Thursday, May 31, 2007

Evolutionary Politics

It is an evolutionary process. The legislative process, that is.
Every law, every regulation, every filed bill, every idea - is in constant flux, evolving toward something else. I have either heard or read somewhere that there are around 3000 pieces of legislation filed during every Session of the General Assembly. New ideas or the discovered need to tweak current laws are addressed in each bill.
You see, sometimes either current events or the application of the current law can reveal caveats or issues that weren't thought about during the original passage of the bill. And most times, bills rarely end in the same form that they began - due to the process of discussion, debate, public input, amendments, etc. I am a firm believer in the legislative process which has been in place for over 200 years.

I guess that is why I get so ticked off by the media's initial reporting on most bills filed in the General Assembly - they either only read the title and not the meat of the legislation, or they don't take the time to investigate and talk with the sponsors to discover the reasons behind the legislation - before they rush to report. Not all reporters are so quick to opine and I respect reporters who seem at least willing to talk with legislators prior to writing a story. I told Aaron Gould Sheinin @ The State that very thing the other day. My local paper, The Clinton Chronicle, was a prime example of this recently. They chose to report on the "Campus Carry Bill", relying on other media reports for their information (which had it wrong to begin with) and not bothering to contact me to say "Hey, Jeff - what's up with that legislation you filed?" I had to call them - after two weeks of their reporting and editorial columns, not to mention letters to the editor, all based on wrong and poor reporting in other journals - to ask when they were going to bother to call me. Go figure.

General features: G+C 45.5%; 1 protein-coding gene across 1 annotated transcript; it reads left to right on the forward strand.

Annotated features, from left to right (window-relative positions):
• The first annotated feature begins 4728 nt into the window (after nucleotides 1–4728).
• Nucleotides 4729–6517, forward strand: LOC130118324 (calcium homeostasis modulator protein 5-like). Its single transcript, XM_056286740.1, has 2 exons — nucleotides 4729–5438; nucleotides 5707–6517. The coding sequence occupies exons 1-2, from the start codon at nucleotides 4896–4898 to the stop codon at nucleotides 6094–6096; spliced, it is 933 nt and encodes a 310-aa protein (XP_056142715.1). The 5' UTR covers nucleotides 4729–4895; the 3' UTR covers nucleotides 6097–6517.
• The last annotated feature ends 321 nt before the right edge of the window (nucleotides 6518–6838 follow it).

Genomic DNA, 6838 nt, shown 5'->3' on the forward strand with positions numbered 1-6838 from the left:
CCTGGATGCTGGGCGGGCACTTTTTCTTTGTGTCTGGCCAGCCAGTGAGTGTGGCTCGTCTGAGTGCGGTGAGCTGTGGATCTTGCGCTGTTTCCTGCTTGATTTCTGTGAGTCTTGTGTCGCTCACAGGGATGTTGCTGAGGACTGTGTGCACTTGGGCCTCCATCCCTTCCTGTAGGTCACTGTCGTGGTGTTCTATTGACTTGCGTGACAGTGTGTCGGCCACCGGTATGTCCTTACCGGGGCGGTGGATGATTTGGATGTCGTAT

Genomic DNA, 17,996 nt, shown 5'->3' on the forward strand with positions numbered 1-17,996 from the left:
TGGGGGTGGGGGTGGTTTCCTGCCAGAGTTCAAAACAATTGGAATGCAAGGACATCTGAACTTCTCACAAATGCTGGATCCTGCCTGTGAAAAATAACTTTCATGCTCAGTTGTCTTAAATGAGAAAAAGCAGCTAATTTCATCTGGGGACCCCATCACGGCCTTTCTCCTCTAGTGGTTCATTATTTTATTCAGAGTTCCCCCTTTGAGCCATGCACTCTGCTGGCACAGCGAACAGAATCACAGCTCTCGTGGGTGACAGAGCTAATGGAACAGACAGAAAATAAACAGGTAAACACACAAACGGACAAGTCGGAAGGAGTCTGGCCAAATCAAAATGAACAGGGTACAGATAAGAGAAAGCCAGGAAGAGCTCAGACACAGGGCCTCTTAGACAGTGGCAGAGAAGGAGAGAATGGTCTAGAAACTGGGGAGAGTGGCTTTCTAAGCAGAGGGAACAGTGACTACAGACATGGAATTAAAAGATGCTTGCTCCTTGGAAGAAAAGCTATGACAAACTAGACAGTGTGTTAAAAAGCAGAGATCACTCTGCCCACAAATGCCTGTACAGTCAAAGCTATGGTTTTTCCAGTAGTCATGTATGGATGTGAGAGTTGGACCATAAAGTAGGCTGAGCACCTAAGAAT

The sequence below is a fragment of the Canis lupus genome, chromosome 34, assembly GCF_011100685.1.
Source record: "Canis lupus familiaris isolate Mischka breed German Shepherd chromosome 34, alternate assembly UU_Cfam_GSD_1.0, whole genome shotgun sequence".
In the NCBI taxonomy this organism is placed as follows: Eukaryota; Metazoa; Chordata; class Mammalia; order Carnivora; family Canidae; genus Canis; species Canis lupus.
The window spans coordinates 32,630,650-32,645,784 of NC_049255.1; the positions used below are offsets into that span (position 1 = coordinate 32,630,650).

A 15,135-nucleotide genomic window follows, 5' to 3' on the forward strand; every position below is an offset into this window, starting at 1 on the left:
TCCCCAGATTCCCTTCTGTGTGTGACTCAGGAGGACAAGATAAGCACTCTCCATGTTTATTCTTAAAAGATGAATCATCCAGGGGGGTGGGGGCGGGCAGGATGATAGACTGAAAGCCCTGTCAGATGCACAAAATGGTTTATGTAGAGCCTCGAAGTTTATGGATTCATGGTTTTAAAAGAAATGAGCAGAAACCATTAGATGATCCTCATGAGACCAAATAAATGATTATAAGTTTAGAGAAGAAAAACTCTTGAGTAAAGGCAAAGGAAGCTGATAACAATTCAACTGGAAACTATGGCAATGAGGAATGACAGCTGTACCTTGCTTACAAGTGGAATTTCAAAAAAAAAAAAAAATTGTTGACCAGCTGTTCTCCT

And how in the world does the press justify not commenting on Sen. John Land's rant and filibuster against the Worker's Comp Reform bill, when he profits hugely every year by practicing before the Worker's Comp Commission? In my opinion, he should have recused himself from the debate and not voted due to a conflict of interest. If that had been a Republican lawmaker doing the same thing, I believe the press would have hollered loudly!

I spoke recently with an acquaintance, who considers herself a liberal in the political sense, who was discussing something she saw on CNN. She watches all of the cable news channels, so I asked her: "Do you believe everything that FOX News says?" She said "Heck no - they spin it to their view!" I said: "Well, why do you believe that CNN or MSNBC reports accurately on everything they report on?" I can tell you that they don't - they report it how they want it to sound. That is OK for an editorial or opinion column, and for opinion shows like "The Factor." But when you are reporting the news, or holding yourself out to the public that this is news, I would love to see you guys in the press get it straight and let the opinions form from correct information. It is all coming so fast these days with the "McNews" formats that the lines between opinion and facts get blurred. Go Figure again.